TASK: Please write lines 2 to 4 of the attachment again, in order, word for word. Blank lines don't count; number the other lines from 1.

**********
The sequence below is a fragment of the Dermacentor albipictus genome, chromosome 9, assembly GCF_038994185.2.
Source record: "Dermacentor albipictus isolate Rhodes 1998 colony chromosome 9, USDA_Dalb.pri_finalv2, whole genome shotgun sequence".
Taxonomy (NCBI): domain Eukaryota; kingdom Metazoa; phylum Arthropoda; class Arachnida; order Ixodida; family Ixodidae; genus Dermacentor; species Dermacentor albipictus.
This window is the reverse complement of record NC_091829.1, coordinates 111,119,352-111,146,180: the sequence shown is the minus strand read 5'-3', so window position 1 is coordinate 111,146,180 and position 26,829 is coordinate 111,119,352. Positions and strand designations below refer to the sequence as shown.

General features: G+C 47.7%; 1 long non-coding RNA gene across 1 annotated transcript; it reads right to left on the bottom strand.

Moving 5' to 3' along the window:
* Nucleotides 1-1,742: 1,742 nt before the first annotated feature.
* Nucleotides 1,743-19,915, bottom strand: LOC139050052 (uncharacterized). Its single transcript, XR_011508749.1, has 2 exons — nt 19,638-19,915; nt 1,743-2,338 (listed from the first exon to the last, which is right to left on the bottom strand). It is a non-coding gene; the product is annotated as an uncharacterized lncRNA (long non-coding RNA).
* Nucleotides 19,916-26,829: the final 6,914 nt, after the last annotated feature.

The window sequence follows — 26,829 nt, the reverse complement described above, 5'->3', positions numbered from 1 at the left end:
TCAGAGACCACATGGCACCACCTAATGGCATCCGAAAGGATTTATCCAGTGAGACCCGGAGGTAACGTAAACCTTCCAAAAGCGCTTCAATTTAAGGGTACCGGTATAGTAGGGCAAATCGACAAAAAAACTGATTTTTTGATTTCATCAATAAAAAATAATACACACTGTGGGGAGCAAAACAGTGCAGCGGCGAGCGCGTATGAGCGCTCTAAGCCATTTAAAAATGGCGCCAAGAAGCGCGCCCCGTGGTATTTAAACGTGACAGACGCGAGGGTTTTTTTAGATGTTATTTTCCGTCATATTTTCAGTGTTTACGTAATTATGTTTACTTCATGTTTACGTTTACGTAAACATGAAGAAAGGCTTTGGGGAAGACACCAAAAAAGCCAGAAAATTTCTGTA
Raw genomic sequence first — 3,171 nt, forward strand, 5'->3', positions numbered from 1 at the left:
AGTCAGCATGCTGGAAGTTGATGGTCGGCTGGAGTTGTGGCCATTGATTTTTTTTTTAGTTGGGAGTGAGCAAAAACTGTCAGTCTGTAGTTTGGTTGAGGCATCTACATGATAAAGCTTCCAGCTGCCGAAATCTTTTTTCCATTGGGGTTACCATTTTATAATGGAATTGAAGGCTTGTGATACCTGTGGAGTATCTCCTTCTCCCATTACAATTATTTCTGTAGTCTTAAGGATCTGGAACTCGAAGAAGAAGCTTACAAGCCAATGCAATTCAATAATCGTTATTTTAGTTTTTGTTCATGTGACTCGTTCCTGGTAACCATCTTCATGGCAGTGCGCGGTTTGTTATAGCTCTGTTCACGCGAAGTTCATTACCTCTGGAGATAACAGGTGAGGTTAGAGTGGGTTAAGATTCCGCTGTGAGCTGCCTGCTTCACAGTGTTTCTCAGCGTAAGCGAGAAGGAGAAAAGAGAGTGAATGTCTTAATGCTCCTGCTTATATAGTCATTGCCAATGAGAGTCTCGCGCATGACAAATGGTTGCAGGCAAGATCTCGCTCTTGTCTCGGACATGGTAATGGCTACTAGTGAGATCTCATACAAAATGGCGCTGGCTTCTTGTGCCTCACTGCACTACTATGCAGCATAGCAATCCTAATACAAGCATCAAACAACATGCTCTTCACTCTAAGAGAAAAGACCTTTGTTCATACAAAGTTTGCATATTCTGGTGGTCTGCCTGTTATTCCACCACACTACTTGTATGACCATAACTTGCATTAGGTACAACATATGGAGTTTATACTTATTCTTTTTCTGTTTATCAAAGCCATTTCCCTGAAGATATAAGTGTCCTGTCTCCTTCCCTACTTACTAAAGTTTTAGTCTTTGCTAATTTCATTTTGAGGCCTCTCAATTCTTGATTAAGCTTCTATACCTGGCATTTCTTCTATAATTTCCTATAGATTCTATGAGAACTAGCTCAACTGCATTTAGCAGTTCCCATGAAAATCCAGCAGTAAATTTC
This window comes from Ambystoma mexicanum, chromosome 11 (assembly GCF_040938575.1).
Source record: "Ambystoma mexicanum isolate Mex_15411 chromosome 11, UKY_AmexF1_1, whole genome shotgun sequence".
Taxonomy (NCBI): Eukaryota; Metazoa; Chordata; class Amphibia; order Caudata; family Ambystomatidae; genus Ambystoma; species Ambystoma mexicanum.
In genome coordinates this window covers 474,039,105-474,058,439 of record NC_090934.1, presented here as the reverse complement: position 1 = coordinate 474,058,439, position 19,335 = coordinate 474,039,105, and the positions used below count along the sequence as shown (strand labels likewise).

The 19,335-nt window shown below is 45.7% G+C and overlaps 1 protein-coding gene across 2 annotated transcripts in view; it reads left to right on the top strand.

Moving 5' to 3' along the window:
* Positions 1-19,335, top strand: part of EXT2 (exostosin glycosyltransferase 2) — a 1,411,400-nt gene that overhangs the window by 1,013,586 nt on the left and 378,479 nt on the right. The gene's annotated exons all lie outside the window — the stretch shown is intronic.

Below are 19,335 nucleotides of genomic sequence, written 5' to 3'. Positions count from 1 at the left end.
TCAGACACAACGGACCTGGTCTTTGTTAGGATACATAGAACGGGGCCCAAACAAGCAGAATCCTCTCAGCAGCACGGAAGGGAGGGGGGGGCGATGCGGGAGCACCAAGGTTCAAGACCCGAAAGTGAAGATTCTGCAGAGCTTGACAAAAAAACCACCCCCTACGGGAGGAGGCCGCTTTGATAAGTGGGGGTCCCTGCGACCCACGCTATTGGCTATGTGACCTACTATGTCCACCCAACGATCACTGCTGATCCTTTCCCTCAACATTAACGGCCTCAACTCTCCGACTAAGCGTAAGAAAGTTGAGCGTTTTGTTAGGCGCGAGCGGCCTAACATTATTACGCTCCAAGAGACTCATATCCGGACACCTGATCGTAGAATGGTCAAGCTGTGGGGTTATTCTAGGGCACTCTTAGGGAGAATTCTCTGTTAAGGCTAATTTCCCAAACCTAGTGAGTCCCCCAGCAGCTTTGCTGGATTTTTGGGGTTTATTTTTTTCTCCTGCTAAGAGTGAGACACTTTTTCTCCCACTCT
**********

Source record: "Dermacentor albipictus isolate Rhodes 1998 colony chromosome 9, USDA_Dalb.pri_finalv2, whole genome shotgun sequence".
Taxonomy (NCBI): domain Eukaryota; kingdom Metazoa; phylum Arthropoda; class Arachnida; order Ixodida; family Ixodidae; genus Dermacentor; species Dermacentor albipictus.
This window is the reverse complement of record NC_091829.1, coordinates 111,119,352-111,146,180: the sequence shown is the minus strand read 5'-3', so window position 1 is coordinate 111,146,180 and position 26,829 is coordinate 111,119,352. Positions and strand designations below refer to the sequence as shown.